Episode Title: "The Milkmaid's Lot"
Writer: Rolin Jones
Director: Ed Bianchi
Previously on "Boardwalk Empire"
Everybody wants to be your friend when you're on top. But not so much on the way down. That was the lesson Nucky Thompson (Steve Buscemi) learned in "The Milkmaid's Lot." And it made for one of the best Nucky-centric episodes to date, as we watched the king of Atlantic City unravel in the wake of last week's attempt on his life.
Despite his questionable mental state, Nucky was set on declaring war against Joe Massaria and Gyp Rosetti as soon as possible. But the fact that he couldn't remember his own step-daughter's birthday or the time of day didn't bode well for the meeting. With a little help from Margaret (Kelly Macdonald) Nucky pulled it together and stated his case to a room full of notorious east coast gangsters (Johnny Torrio couldn't make it). Despite the promise of "new opportunities" to make money, no one wanted to get involved in Nucky's scuffle with Massaria and Rosetti. Especially after Arnold Rothstein (Michael Stuhlbarg) convinced them not to.
And this is where Nucky Thompson, the character, begins to come alive. When things are running smoothly, Nucky's mildly dislikable at worst. But when he gets mad, or worse, when he's betrayed, Nucky becomes much more dynamic. And by "dynamic," I mean "deadly."
Betrayal will likely come on two fronts. Aside from his business associates turning their backs on him in his hour of need, Margaret is plotting to run off with his right-hand man, Owen (Charlie Cox). And now sure seems like a good time to do it. Margaret's definitely seen and heard enough. When Nucky asked her to stay near him while he gave Owen and Eli their marching orders, Margaret heard of his plans to "wear that f**king daygo's guts like a necktie." Don't think she'll want to stick around for that.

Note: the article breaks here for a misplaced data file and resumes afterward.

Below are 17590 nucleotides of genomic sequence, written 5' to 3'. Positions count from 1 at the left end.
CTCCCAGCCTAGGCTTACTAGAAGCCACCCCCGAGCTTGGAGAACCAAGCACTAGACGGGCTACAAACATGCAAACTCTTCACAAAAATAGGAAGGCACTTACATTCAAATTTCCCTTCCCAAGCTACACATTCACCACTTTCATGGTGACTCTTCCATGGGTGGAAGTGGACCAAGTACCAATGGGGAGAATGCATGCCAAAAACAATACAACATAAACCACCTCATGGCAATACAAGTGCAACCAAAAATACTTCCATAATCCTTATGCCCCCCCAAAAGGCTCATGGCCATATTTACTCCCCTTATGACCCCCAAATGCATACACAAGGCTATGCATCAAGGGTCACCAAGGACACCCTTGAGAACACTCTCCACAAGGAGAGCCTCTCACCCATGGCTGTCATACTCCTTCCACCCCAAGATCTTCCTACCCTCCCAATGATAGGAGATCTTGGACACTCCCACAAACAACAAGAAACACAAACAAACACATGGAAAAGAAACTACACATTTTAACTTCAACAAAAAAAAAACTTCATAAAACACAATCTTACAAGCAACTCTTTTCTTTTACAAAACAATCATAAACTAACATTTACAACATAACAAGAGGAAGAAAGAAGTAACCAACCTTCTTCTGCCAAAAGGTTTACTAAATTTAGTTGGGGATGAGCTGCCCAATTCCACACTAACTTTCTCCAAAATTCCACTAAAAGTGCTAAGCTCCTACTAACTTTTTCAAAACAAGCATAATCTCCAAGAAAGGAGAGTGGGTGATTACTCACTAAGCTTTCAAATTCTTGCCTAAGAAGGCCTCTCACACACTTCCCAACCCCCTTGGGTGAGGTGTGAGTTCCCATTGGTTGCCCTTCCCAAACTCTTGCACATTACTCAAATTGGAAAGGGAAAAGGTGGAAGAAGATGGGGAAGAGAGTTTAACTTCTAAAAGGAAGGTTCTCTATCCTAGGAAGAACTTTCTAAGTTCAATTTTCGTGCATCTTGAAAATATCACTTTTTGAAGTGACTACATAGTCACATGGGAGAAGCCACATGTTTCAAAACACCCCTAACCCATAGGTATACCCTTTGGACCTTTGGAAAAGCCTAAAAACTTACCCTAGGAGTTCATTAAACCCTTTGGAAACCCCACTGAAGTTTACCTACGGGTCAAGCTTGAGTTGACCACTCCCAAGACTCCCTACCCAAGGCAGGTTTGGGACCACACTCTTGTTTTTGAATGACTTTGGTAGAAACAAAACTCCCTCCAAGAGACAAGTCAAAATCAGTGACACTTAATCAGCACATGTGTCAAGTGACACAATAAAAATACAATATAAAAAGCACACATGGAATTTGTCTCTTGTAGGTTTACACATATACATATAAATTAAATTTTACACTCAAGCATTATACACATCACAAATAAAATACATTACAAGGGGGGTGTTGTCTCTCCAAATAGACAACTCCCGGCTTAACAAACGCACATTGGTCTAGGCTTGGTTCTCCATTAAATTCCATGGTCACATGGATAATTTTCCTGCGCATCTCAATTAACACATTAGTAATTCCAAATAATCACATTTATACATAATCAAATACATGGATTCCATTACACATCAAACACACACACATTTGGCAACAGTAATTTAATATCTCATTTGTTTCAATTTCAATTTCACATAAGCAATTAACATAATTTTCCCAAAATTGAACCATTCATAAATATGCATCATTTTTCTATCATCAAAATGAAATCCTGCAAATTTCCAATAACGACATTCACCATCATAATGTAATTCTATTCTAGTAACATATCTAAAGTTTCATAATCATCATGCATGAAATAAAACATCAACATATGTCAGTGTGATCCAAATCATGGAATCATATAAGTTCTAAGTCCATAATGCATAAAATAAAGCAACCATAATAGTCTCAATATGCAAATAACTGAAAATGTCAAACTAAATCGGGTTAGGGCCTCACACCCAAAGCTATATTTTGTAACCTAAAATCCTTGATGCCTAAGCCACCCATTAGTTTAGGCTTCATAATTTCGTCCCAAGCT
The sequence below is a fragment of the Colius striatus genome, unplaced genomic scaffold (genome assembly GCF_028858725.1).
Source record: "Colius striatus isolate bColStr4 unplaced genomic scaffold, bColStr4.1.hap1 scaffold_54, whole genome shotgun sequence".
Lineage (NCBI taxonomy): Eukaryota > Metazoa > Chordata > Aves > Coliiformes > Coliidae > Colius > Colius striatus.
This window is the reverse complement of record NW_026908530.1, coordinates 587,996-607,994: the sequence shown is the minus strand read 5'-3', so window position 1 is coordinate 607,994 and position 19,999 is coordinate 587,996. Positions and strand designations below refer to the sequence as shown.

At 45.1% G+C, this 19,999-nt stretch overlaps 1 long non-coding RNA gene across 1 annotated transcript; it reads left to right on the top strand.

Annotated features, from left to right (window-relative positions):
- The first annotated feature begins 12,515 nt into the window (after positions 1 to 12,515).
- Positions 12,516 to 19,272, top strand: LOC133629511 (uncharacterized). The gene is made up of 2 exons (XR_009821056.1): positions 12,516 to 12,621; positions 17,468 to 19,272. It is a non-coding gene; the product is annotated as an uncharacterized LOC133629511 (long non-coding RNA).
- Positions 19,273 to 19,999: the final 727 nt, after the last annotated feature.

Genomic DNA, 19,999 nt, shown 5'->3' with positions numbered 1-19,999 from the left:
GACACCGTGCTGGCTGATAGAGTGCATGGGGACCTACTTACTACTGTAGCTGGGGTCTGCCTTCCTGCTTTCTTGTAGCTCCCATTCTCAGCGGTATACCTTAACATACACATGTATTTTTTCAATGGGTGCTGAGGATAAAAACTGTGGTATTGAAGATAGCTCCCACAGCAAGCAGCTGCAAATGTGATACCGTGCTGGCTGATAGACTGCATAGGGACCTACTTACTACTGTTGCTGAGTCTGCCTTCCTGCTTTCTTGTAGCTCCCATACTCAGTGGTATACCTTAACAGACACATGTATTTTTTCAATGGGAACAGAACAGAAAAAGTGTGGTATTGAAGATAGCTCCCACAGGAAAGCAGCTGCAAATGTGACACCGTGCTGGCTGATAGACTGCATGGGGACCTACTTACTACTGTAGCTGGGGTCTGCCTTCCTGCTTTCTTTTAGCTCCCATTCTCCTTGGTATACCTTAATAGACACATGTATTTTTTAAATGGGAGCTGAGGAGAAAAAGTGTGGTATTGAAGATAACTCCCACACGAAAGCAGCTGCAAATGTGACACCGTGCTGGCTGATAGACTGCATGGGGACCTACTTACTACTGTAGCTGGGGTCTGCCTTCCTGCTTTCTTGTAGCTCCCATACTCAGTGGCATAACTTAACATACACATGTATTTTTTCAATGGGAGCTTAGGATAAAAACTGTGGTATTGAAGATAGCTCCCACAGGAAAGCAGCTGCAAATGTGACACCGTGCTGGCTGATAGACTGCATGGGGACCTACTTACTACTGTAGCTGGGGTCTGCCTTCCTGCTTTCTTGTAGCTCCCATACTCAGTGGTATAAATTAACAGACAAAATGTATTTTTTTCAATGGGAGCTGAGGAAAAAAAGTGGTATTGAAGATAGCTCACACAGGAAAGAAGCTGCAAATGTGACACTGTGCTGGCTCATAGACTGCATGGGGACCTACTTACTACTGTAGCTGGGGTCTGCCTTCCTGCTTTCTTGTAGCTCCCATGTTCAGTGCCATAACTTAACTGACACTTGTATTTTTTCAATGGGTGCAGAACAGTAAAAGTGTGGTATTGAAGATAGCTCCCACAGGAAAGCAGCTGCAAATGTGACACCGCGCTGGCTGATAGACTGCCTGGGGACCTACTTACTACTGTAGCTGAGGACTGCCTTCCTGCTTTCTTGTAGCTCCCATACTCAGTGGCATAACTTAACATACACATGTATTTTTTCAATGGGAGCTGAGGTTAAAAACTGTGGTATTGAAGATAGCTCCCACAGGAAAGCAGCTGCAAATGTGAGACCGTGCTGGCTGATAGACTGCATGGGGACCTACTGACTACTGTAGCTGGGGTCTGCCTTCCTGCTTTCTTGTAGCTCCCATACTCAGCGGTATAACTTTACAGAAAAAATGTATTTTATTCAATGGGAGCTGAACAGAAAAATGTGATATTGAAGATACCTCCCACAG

It seems Margaret's finally come to terms with her situation and the few choices she has to get out of it. Interestingly enough, it was Nucky who made her situation plain.
"No matter what you think of me there's no walking away, it doesn't work like that," he told her regarding the meeting with his associates. And it probably won't work like that for Margaret and Owen, should they try to walk away themselves.
While Nucky struggled to mount an offense against his enemies, things started looking up for Richard Harrow (Jack Huston), as his relationship with Julia continued to blossom. I'm glad to still have his character on the roster, but I'm not quite sure where Richard's situation at Gillian's brothel is headed. He's clearly bonded with young Tommy, but Gillian (Gretchen Mol) doesn't like it, though she tasks him with watching the boy. Unfortunately, with so many characters in Nucky's orbit, when Jimmy was offed, Gillian and Richard were sort of left floating aimlessly. Still, I've enjoyed watching Richard and Julia's romance unfold and Gillian go through her disturbing grieving process over Jimmy.
"The Milkmaid's Lot" definitely set some good stuff in motion. Nucky is perhaps the weakest we've ever seen him and Margaret is presented with a choice that's been a long time coming. She's betrayed Nucky before, gifting his precious land to the church, but running off with Owen isn't something he's likely to forgive as easily. And with his greatest fear, that of being alone, pretty much realized, you have to wonder whom Nucky will turn to in order to take down Rosetti and Massaria. It looks like George Remus left quite a paper trail for Esther Randolph to sift through which means Nucky may find himself with an unlikely ally or facing off against an old enemy, as the case may be.
Either way, it's encouraging to get an hour focused on Nucky that doesn't feel slow or flatlined. The tension between Nucky, Rothstein and his associates, Meyer Lansky and Lucky Luciano has been building for some time. And Gyp Rosetti (Bobby Cannavale) is stirring the pot with all his might. That right there is a recipe for disaster. As crafty as he is, it's hard to count Nucky out. But it'll be something to see how he plans to come out on top here and who goes down in the process.